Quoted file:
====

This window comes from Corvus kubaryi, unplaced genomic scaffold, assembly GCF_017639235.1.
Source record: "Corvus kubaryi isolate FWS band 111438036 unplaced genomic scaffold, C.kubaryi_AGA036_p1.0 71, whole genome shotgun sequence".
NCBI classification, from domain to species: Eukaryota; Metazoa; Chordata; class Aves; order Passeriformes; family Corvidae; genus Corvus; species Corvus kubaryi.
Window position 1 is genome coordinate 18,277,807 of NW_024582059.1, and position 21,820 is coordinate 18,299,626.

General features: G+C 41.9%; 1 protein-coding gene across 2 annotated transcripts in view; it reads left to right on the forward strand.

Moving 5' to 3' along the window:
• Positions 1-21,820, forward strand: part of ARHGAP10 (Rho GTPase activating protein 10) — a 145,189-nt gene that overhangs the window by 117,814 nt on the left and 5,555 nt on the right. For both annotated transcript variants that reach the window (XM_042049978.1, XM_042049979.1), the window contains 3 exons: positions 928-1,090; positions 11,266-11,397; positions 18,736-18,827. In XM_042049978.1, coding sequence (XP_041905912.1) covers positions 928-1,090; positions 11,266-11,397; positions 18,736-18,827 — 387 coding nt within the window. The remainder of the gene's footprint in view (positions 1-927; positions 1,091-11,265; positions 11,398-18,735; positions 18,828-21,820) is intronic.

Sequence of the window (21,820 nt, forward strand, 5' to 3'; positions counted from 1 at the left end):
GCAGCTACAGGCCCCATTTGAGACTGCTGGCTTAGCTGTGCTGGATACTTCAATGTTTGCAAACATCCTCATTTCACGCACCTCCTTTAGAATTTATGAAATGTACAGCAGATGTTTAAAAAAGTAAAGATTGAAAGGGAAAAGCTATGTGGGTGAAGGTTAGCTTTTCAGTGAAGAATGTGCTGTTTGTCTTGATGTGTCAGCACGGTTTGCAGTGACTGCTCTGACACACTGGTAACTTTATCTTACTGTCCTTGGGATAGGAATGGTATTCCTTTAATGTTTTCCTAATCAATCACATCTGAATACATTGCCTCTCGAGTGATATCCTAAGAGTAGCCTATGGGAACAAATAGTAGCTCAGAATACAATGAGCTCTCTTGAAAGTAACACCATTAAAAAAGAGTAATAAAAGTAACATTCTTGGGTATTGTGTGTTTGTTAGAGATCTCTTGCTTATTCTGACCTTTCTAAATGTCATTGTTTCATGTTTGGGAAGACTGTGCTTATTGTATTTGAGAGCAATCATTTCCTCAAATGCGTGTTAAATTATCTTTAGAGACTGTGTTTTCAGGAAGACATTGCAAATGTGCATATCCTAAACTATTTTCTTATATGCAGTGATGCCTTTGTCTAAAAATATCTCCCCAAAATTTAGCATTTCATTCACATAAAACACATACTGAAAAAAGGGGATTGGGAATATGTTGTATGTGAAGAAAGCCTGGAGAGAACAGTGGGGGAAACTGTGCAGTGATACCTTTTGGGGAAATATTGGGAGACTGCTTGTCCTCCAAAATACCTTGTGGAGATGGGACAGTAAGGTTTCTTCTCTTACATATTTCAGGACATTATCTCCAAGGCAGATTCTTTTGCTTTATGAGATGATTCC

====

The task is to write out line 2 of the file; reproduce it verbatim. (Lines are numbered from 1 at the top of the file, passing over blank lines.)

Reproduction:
Source record: "Corvus kubaryi isolate FWS band 111438036 unplaced genomic scaffold, C.kubaryi_AGA036_p1.0 71, whole genome shotgun sequence".